Capps strives to compete with class and dignity
Monday, Jul 26, 2010
By Joshua Cooley
WASHINGTON (BP)--Mike Capps would have been so proud.
This is what he and his son, Matt, used to talk about all those years ago at old Atlanta-Fulton County Stadium as they watched their hometown Braves. Matt would gawk at blasts by Dale Murphy and, later, Chipper Jones. He’d marvel at the way Greg Maddux painted the corners with the precision of a world-class artist, or the way John Smoltz conjured up fireballs from his fingertips.
Mike, never one to miss a teaching moment in baseball, would take full advantage of his young son’s wide-eyed wonder.
“He used to tell me when I was a kid: ‘Someone has to be the best. Why not you?’” Matt recalled.
Matt Capps is now one of the best. The Washington Nationals’ closer is among the major league leaders in saves, and on July 13 in Anaheim, Calif., he earned the win for the National League in his first All-Star Game.
Father and son certainly would have embraced over the culmination of years of hard work, prayer and many late-night conversations. Only Mike Capps isn’t here anymore. His frail body shut down for good after a tragic fall last October. These days, Matt only hears his father’s comforting advice through his memory.
“You know, the lessons he taught me as a kid I hear every day,” said Capps, 26, a native of Douglasville, Ga. “I remember him well. There are some sad moments and sad times. I want him back for selfish reasons. But I know he’s in a better place, and I’ll see him sooner rather than later.”
The past 12 months have been a wild ride for Capps, who spent his first eight seasons in the Pittsburgh Pirates’ organization. At this time last year, with a 6.21 ERA entering the 2009 All-Star break, it looked like his once-promising career was rapidly unraveling. He finished the season with a career-high 27 saves, but his final 5.80 ERA, 1.66 WHIP (walks plus hits per nine innings), .324 opposing batting average and five blown saves were enough to convince Pittsburgh to let him go last December before the arbitration deadline.
It was an unsettling time for Capps – being out of a job and without his father. Two months earlier, on Oct. 20, Mike Capps had fallen off a ladder in his carport, badly injuring his head on the concrete floor. His wife, Kathy, found him a few minutes later, and by the time the paramedics arrived, Mike went into cardiac arrest. It was the final blow to a weary body which had endured five heart attacks, lung surgery and more than two dozen kidney operations.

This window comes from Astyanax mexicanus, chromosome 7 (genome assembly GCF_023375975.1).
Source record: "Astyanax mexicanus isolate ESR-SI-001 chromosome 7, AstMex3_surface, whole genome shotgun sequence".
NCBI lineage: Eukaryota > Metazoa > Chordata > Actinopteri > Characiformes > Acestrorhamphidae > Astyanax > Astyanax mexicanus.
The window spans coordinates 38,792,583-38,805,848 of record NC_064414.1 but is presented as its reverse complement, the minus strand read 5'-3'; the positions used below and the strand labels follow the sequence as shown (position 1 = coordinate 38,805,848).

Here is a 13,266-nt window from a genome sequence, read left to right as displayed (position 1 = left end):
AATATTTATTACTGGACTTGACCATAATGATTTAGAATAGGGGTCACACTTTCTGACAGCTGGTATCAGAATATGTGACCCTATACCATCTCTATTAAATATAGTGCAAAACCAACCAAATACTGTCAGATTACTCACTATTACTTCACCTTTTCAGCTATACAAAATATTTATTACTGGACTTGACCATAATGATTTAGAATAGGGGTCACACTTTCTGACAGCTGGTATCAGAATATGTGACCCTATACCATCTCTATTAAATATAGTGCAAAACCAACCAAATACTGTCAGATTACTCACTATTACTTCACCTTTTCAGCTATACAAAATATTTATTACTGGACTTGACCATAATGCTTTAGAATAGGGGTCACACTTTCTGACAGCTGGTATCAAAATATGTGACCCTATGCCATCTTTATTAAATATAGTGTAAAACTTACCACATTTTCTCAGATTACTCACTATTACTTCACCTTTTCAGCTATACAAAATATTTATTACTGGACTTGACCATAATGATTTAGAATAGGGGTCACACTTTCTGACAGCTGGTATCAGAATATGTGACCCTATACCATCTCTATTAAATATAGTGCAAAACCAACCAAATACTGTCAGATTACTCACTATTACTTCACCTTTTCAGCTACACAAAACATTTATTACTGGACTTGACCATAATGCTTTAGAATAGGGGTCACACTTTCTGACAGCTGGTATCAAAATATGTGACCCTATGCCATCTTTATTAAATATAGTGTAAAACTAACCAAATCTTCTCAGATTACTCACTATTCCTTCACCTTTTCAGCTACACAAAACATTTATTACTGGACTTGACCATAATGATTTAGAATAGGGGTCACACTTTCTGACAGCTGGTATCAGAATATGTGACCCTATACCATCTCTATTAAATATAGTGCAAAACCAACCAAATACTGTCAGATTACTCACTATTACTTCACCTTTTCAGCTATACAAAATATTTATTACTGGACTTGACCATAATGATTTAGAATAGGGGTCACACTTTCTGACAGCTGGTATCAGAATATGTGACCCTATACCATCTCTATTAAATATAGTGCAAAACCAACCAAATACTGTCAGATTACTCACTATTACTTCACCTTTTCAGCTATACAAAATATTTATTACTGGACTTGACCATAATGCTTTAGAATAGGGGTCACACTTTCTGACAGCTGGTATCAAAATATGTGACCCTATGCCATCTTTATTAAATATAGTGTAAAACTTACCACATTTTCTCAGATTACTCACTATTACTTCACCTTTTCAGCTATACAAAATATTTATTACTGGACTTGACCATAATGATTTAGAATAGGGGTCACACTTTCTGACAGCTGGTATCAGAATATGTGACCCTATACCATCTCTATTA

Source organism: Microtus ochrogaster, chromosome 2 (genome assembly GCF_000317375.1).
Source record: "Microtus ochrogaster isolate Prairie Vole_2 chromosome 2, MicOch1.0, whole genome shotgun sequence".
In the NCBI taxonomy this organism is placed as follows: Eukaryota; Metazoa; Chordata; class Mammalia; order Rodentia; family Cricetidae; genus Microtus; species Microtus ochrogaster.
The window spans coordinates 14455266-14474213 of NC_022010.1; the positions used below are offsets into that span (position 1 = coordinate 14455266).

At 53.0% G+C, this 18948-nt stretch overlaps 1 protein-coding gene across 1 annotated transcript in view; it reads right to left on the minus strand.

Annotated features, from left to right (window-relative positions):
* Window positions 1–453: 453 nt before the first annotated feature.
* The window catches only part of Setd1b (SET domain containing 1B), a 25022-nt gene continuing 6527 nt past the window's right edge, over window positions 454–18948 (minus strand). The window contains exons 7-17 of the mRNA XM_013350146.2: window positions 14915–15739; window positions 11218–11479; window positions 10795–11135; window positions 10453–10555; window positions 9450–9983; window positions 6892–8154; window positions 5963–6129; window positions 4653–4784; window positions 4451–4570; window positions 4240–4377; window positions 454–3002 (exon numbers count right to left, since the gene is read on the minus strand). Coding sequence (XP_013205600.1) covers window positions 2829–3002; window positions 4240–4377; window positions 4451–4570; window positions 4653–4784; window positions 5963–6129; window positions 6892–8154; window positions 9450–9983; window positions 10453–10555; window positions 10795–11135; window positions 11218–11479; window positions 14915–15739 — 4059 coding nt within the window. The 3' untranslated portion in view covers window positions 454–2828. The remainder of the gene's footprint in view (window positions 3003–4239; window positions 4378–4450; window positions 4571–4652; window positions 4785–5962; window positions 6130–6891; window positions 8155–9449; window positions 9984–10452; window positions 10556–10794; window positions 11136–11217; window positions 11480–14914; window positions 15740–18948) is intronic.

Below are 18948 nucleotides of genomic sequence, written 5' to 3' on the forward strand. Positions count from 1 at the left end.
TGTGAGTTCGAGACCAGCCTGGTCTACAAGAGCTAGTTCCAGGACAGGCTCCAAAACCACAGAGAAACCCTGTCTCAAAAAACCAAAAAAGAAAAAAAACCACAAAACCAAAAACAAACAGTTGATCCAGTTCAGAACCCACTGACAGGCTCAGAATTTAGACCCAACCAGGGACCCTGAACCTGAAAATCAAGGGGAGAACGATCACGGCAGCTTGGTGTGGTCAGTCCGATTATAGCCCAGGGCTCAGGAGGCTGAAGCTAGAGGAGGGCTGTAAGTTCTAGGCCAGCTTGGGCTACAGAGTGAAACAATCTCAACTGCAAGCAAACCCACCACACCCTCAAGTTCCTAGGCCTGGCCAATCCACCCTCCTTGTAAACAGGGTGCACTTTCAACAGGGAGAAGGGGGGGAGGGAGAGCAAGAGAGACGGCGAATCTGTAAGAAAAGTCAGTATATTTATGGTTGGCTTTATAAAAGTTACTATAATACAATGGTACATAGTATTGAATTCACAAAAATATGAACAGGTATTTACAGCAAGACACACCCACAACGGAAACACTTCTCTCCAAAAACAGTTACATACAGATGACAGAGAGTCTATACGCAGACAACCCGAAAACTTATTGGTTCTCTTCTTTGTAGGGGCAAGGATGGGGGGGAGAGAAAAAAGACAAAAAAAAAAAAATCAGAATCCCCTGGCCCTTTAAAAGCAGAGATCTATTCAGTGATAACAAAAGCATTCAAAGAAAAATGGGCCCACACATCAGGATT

Two days later, the Capps family made the difficult decision to take Mike off life support. He was 61.
“It’s been up and down,” Matt Capps said of life without his dad. “I think about him every day.”
On Jan. 6, after three and a half weeks of uncertainly about his career, Capps signed a one-year, $3.5 million deal with the Nationals, who were desperately looking to improve their own bullpen after a disastrous 59-103 campaign in 2009. The result has been a much-needed career renaissance. The 6-foot-2, 245-pound right-handed flamethrower currently has 24 saves in 28 chances and a 2.86 ERA.
In the All-Star Game, he relieved Phillies ace Roy Halladay with two outs in the sixth inning to face his only hitter, Boston slugger David Ortiz, who had won the home run derby a night earlier. Capps struck out Ortiz looking and earned the win after the National League, trailing 1-0 when he entered the game, scored three runs in the top of the seventh for an eventual 3-1 victory, the Senior Circuit’s first All-Star triumph since 1996.
“It has been a whirlwind 12 months,” said Capps, who pays tribute to his dad with the inscription “Someone has to be” on the underside of his game hat. “I started the year last year pretty good and then kind of ran into some hard times on the field. I never stopped competing. I never stopped going out and attacking the strike zone and doing what I felt like I did best.”